• The Cochrane Library – Amphotericin B lipid soluble formulations versus Amphotericin B in cancer patients with neutropenia
    The Cochrane database of systematic reviews, 2014
    Co-Authors: H K Johansen, P C Gotzsche
    Abstract:

    Background Patients with cancer who are treated with chemotherapy or receive a bone marrow transplant have an increased risk of acquiring fungal infections. Such infections can be life-threatening. Antifungal drugs are therefore often given prophylactically to such patients, or when they have a fever. Objectives To compare the benefits and harms of lipid soluble formulations of Amphotericin B with conventional Amphotericin B in cancer patients with neutropenia. Search methods We searched the Cochrane Central Register of Controlled Trials (CENTRAL) Issue 4, 2007, PubMed (November 2007) and the reference lists of articles. We searched the proceedings of the ICAAC (from 1990 to 2007), General Meeting of the ASM (from 1990 to 2007), and the European Congress of Clinical Microbiology and Infectious Diseases (1995 to 2007) and contacted researchers in the field. For the 2011 update we searched PubMed from 1966 to 18 July 2011 and the reference lists of articles. Selection criteria Randomised clinical trials comparing lipid soluble formulations of Amphotericin B with conventional Amphotericin B. Data collection and analysis The two review authors independently assessed trial eligibility, risk of bias and abstracted data. Main results We found 12 trials (1895 patients). Lipid-based Amphotericin B was not more effective than conventional Amphotericin B for mortality (relative risk (RR) 0.83, 95% confidence interval (CI) 0.62 to 1.12), but decreased invasive fungal infection (RR 0.65, 95% CI 0.44 to 0.97), nephrotoxicity, defined as a 100% increase in serum creatinine (RR 0.45, 95%CI 0.37 to 0.54), and number of dropouts (RR 0.78, 95%CI 0.62 to 0.97). For the drug used in most patients, AmBisome (3 trials, 1149 patients), there was no significant difference in mortality (RR 0.74, 95% CI 0.52 to 1.07) whereas it tended to be more effective than conventional Amphotericin B for invasive fungal infection (RR 0.63, 95% CI 0.39 to 1.01, P = 0.053). AmBisome, Amphotericin B in Intralipid (6 trials, 379 patients), Amphotericin B colloidal dispersion (ABCD) (2 trials, 262 patients), and Amphotericin B lipid complex (ABLC) (1 trial, 105 patients) all decreased the occurrence of nephrotoxicity, but conventional Amphotericin B was rarely administered under optimal circumstances. For the 2011 update no additional trials were identified for inclusion. Authors’ conclusions It is not clear whether there are any advantages of lipid-based formulations if conventional Amphotericin B is administered under optimal circumstances and their high cost prohibits routine use in most settings. There is a need for large trials comparing lipid-based formulations of Amphotericin B with conventional Amphotericin B given in the same dose, with routine premedication for prevention of infusion-related toxicity, and with supplementation with fluid, potassium and magnesium for prevention of nephrotoxicity.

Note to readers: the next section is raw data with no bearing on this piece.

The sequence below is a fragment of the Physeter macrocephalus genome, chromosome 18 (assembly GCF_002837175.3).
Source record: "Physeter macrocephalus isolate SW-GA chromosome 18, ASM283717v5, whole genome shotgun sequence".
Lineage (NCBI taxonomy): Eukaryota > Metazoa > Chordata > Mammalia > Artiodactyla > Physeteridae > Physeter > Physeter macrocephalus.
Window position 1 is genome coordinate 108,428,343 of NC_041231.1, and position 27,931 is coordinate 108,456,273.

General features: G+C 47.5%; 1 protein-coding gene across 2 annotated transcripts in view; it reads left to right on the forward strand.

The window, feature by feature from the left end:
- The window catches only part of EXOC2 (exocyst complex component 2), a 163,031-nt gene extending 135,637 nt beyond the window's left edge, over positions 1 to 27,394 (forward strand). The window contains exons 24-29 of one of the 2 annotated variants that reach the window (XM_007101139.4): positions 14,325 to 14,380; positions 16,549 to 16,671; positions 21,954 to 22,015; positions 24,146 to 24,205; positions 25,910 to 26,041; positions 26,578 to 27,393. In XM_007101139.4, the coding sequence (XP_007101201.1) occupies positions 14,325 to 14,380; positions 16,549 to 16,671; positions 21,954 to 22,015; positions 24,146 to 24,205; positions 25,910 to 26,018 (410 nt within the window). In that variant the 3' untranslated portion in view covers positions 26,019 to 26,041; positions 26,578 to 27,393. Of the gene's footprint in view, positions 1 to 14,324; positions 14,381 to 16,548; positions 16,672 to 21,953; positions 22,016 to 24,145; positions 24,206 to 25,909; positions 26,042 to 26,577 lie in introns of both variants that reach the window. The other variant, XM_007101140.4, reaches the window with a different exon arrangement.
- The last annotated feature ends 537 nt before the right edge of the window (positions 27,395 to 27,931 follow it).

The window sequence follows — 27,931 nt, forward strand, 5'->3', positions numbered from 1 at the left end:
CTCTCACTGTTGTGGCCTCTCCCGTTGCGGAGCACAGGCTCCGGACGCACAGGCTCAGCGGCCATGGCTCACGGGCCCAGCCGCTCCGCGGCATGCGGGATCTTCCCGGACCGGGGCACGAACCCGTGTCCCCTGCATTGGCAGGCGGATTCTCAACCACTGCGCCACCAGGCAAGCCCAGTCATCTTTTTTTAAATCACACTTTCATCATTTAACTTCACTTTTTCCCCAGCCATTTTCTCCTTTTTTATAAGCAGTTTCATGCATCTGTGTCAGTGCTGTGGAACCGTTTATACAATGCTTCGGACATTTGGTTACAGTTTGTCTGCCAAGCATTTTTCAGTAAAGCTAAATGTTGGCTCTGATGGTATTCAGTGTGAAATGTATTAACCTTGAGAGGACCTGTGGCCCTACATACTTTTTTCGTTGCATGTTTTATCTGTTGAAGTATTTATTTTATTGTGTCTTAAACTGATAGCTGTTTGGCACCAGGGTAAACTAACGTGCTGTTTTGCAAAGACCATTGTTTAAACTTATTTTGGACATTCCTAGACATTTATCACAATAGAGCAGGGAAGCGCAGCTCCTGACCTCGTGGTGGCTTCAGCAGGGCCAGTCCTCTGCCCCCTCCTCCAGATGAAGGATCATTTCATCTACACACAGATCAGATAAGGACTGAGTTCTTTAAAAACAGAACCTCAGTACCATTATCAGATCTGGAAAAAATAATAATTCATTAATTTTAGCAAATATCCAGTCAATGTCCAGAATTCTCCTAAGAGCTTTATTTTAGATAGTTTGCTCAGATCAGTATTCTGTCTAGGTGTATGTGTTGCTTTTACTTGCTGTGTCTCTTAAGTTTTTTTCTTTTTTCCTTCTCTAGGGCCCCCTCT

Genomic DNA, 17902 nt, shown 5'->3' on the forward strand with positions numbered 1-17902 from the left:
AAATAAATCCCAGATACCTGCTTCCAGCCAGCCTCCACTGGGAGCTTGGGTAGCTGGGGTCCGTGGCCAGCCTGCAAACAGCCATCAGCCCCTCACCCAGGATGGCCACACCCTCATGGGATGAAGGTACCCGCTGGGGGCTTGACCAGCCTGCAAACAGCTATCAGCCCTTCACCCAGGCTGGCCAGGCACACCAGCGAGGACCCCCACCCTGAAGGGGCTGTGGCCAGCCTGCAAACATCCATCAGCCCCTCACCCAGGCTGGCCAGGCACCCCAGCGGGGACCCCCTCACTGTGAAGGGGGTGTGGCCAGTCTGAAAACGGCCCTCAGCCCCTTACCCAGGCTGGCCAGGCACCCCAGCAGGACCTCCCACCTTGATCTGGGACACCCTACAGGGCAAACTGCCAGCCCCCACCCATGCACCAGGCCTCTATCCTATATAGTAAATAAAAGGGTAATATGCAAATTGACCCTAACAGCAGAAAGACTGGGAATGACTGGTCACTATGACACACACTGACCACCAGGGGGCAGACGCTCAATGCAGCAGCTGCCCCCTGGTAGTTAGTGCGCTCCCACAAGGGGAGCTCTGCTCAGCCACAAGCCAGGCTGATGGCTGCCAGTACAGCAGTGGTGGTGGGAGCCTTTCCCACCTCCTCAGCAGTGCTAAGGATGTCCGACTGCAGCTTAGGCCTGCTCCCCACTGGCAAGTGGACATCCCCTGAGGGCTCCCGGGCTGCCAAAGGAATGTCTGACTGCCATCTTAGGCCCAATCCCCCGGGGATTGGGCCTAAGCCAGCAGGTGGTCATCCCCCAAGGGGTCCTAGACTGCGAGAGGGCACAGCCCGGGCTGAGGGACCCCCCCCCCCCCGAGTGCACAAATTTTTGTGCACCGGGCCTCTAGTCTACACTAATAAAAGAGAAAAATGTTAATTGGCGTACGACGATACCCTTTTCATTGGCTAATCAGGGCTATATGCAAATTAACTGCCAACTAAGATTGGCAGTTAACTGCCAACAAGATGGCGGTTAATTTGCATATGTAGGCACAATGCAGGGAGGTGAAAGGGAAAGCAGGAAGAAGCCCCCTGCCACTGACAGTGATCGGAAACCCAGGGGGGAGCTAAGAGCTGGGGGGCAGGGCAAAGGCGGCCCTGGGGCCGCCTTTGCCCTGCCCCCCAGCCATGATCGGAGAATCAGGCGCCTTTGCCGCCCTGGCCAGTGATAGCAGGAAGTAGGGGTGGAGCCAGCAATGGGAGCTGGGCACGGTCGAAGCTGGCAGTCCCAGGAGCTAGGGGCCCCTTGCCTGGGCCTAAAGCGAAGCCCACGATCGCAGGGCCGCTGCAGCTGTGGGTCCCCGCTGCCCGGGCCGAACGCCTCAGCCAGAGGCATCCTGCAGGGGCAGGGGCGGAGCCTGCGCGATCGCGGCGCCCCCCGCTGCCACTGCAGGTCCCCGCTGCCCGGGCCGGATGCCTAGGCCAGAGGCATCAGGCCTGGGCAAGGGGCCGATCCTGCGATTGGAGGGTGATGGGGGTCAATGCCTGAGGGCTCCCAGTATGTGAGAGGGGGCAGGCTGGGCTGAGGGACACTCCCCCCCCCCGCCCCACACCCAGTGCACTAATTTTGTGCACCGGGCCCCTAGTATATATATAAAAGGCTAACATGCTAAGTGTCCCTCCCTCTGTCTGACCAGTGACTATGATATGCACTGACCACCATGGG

• Amphotericin B lipid soluble formulations vs Amphotericin B in cancer patients with neutropenia.
    The Cochrane database of systematic reviews, 2000
    Co-Authors: H K Johansen, P C Gotzsche
    Abstract:

    Patients with cancer who are treated with chemotherapy or receive a bone marrow transplant have an increased risk of acquiring fungal infections. Such infections can be life-threatening. Antifungal drugs are therefore often given prophylactically to such patients, or when they have a fever. To compare the effect and adverse effects of AmBisome and other lipid soluble formulations of Amphotericin B with conventional Amphotericin B in cancer patients with neutropenia. MEDLINE and Cochrane Library. Unpublished trials from conference proceedings and contact to industry. Randomised trials comparing lipid soluble formulations of Amphotericin B with conventional Amphotericin B. Data on mortality, invasive fungal infection, nephrotoxicity, serum creatinine and dropouts were extracted by both authors independently. AmBisome vs conventional Amphotericin B (3 trials, 1149 patients): AmBisome tended to be more effective than conventional Amphotericin B for invasive fungal infection (relative risk 0.63, 95% confidence interval 0.39 to 1.01, P=0.053) whereas there was no significant difference in mortality (relative risk 0.74, 95% CI 0.52 to 1.07). AmBisome decreased significantly the incidence of nephrotoxicity, defined as a 100% increase in serum creatinine (relative risk 0.51, 95% CI 0.40 to 0.64). Fewer patients dropped out on AmBisome but the difference was not significant (relative risk 0.78, 95% CI 0.56 to 1. 08). Amphotericin B in Intralipid vs conventional Amphotericin B (4 trials, 145 patients): There were no significant differences in clinical effect whereas the patients treated with the lipid soluble formulation experienced significantly less nephrotoxicity (relative risk 0.34, 95% CI 0.15 to 0.75) and smaller increases in serum creatinine (weighted mean difference 32 micromol/l, 95% CI 21 to 43 micromol/l). Amphotericin B colloidal dispersion (ABCD) vs conventional Amphotericin B (1 trial, 213 patients): There was lower nephrotoxicity with ABCD (relative risk 0.38, 95% CI 0.25 to 0.59). AmBisome is a better drug than conventional Amphotericin B but its high cost prohibits routine use in most settings. Furthermore, the advantages of AmBisome may be smaller than indicated in our review if conventional Amphotericin B is administered under optimal circumstances. It is not clear whether other lipid formulations of Amphotericin B could offer a worthwhile advantage compared to conventional Amphotericin B.